Slab of Gold
Kyle and I hit the Vaal River again this past Thursday (28th March) in pursuit of one of our favourite quarry, the Smallmouth Yellowfish, as the waters begin to cool ahead of winter. The river was flowing at probably just under 20 cubics and was also fairly murky with visibility probably sitting at about 15 centimeters. I wasn’t expecting much and to be honest we never took a single fish till about 11 o’ Clock. Once we worked out the pattern though we managed to pull a fair number of fish out, probably ranging between 0.5 and 3 kilograms.
the Pattern was quite simple. basically it consisted of bright green flies (such as rock worms) being fished in fairly deep water, but it took us a while to figure this out. interestingly not a single fish was taken in shallow rapids, which tells me that the fish might be moving slowly towards deeper pools already in preparation for winter.
Another Great Yellow
Above is a picture of another nice sized Yellow. This one took me for a pretty long walk down the rapids before I was able to net it. All in all it turned out to be an excellent day on the water and I did not lose even half the number of fish that I normally do. This could probably be attributed mainly to a new rig that Kyle showed me, but if I could add any advice it would be to fish with only 2 flies. The reasoning for this is that with 3 there is just so much more potential for the loose flies to snag up under water while fighting a monster fish.
A Decent Yellow
Slab of Gold
After a loooooong winter period tis finally the season once again to be jolly. Spring has arrived, water temperatures have risen, and the smallmouth yellow has moved back into the rapids. What an exciting/frustrating day we had had on the Vaal this past weekend. The fish are definitely on the bite as we managed to land a couple of large small mouth yellows and obviously lose many even ‘bigger’ ones.
I took a good friend of mine Clinton “the rod smasher” Van Zyl to splash the water, and what a day he had. He first of all landed one of the largest yellows I’ve seen in real life and then almost landed an even bigger one later that day. The later breaking his rod as he tried to bring it to the surface. It was big. I would estimate close on the 4 kilo mark but we all know the story of the one that got away, right.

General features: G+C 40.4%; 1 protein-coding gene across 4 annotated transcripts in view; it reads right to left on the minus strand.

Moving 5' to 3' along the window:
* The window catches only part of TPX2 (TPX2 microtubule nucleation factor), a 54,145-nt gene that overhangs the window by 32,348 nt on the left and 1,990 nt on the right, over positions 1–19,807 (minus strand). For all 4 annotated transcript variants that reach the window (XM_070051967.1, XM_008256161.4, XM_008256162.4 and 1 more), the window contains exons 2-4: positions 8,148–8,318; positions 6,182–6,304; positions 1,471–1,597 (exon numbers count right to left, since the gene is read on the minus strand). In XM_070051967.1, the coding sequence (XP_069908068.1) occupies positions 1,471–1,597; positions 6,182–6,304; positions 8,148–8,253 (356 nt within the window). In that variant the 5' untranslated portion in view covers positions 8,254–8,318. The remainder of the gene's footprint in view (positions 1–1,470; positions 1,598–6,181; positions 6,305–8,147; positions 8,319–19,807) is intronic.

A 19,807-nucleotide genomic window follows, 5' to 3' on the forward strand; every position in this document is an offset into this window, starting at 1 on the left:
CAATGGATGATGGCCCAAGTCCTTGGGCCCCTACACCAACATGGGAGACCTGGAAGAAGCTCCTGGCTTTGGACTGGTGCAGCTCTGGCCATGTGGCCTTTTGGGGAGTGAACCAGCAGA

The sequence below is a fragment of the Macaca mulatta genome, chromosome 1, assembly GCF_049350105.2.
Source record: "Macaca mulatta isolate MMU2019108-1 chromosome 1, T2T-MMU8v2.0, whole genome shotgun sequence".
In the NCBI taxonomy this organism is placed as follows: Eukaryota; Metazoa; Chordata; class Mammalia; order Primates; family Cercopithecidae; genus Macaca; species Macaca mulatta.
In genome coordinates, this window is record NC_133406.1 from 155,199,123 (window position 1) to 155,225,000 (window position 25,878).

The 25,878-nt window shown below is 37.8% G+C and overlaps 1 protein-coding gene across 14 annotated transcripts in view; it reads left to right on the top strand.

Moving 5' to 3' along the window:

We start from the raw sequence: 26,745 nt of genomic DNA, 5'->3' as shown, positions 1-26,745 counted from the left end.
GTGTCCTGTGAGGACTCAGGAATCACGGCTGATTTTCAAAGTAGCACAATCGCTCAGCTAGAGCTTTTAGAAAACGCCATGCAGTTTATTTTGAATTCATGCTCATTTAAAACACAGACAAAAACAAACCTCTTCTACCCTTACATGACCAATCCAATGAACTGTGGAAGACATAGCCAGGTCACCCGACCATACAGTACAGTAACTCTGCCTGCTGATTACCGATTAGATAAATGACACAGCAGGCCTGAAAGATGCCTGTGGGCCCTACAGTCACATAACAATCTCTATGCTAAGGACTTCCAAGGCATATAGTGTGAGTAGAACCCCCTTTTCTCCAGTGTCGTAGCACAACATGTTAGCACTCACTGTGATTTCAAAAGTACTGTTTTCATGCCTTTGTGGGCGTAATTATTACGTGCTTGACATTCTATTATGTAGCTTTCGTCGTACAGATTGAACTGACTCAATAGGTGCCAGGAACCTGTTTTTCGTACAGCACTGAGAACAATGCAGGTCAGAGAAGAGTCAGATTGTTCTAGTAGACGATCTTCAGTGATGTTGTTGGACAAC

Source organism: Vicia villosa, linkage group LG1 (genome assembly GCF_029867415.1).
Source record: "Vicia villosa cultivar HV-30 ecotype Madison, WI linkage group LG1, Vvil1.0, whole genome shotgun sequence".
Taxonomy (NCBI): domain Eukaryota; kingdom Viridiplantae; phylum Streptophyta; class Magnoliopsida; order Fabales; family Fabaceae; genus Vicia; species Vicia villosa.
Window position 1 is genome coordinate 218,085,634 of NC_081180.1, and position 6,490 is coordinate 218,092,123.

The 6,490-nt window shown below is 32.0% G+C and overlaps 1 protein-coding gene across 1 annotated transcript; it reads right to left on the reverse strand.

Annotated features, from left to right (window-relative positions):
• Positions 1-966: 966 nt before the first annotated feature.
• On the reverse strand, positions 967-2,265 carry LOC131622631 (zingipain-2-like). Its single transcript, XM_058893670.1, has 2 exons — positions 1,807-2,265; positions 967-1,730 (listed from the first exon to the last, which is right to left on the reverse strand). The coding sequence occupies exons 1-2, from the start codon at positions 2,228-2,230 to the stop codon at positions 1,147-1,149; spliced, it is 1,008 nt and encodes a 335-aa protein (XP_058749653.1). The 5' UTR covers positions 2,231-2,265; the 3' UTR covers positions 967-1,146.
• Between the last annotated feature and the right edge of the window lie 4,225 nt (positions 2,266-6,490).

I had a relatively frustrating day on the water, landing 3 yellows myself: one tiny, one very large and one somewhere in between, with no scale to quantify the bounty. Sadly I lost more yellows than I ever have in a single sitting, many of which felt like absolute boats. They were heavy, uncontrollable, and impossible to turn. I guess I still haven’t mastered the art of fighting a yellowfish. As I watch others seamlessly managing to keep their fish by their feet once hooked, I cannot stop them from running downstream and breaking me off. I break trace after trace and it feels at the time as if there is nothing I can do to turn the fish in the strong currents.
Many Fish Had Sores
Well there is always next time I guess, and next time I’m going back with heavier tackle to catch the ones that got away…
My two highly experienced fishing buddies: Keith Falconer of Explorer Fly Fishing and Chris le Roux, took me out to visit club water on the Vaal just outside of Parys this past Sunday. We went in search of a few smallmouth yellowfish and I really feel for the guys as I don’t think that I stop with the questions from the moment that we get onto the highway until long after the last fly is thrown for the day. “Do these flies look ok?” “Are they the right colour?” “Should I tie them with a glass bead or tungsten?” “Is the water flow correct in this spot?” I am aware of how unrelenting I am with these questions, but I blame them for being so damn accommodating.
Lovely little yellow